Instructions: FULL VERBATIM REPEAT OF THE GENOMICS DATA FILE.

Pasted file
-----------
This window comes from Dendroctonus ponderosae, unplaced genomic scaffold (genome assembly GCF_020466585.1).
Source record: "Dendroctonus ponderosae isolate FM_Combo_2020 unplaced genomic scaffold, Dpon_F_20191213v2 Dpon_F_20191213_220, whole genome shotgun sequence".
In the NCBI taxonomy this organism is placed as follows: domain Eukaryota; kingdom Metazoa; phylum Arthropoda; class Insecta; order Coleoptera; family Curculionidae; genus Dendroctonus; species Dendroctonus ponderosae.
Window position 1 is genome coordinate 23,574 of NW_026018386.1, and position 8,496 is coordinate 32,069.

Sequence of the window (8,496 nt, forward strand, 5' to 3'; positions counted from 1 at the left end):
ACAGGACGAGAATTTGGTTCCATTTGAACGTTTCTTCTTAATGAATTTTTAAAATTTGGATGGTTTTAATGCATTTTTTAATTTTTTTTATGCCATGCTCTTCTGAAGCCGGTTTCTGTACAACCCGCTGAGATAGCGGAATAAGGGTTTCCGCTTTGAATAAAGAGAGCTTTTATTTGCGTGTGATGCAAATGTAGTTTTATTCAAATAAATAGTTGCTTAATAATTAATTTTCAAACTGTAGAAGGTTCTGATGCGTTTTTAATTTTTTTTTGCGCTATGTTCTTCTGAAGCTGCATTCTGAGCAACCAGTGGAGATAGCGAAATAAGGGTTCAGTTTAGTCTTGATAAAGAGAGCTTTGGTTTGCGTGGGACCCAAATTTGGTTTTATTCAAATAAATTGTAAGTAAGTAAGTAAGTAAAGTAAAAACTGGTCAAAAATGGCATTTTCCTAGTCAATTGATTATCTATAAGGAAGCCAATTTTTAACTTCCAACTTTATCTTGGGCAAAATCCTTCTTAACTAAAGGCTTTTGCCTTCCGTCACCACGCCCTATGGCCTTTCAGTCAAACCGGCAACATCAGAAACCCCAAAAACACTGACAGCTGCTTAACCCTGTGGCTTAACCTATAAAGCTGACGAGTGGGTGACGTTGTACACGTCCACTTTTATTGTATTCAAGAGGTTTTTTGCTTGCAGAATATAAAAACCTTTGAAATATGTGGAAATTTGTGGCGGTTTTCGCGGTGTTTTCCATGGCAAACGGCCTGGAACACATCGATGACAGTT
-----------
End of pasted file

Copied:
This window comes from Dendroctonus ponderosae, unplaced genomic scaffold (genome assembly GCF_020466585.1).
Source record: "Dendroctonus ponderosae isolate FM_Combo_2020 unplaced genomic scaffold, Dpon_F_20191213v2 Dpon_F_20191213_220, whole genome shotgun sequence".
In the NCBI taxonomy this organism is placed as follows: domain Eukaryota; kingdom Metazoa; phylum Arthropoda; class Insecta; order Coleoptera; family Curculionidae; genus Dendroctonus; species Dendroctonus ponderosae.
Window position 1 is genome coordinate 23,574 of NW_026018386.1, and position 8,496 is coordinate 32,069.

Sequence of the window (8,496 nt, forward strand, 5' to 3'; positions counted from 1 at the left end):
ACAGGACGAGAATTTGGTTCCATTTGAACGTTTCTTCTTAATGAATTTTTAAAATTTGGATGGTTTTAATGCATTTTTTAATTTTTTTTATGCCATGCTCTTCTGAAGCCGGTTTCTGTACAACCCGCTGAGATAGCGGAATAAGGGTTTCCGCTTTGAATAAAGAGAGCTTTTATTTGCGTGTGATGCAAATGTAGTTTTATTCAAATAAATAGTTGCTTAATAATTAATTTTCAAACTGTAGAAGGTTCTGATGCGTTTTTAATTTTTTTTTGCGCTATGTTCTTCTGAAGCTGCATTCTGAGCAACCAGTGGAGATAGCGAAATAAGGGTTCAGTTTAGTCTTGATAAAGAGAGCTTTGGTTTGCGTGGGACCCAAATTTGGTTTTATTCAAATAAATTGTAAGTAAGTAAGTAAGTAAAGTAAAAACTGGTCAAAAATGGCATTTTCCTAGTCAATTGATTATCTATAAGGAAGCCAATTTTTAACTTCCAACTTTATCTTGGGCAAAATCCTTCTTAACTAAAGGCTTTTGCCTTCCGTCACCACGCCCTATGGCCTTTCAGTCAAACCGGCAACATCAGAAACCCCAAAAACACTGACAGCTGCTTAACCCTGTGGCTTAACCTATAAAGCTGACGAGTGGGTGACGTTGTACACGTCCACTTTTATTGTATTCAAGAGGTTTTTTGCTTGCAGAATATAAAAACCTTTGAAATATGTGGAAATTTGTGGCGGTTTTCGCGGTGTTTTCCATGGCAAACGGCCTGGAACACATCGATGACAGTT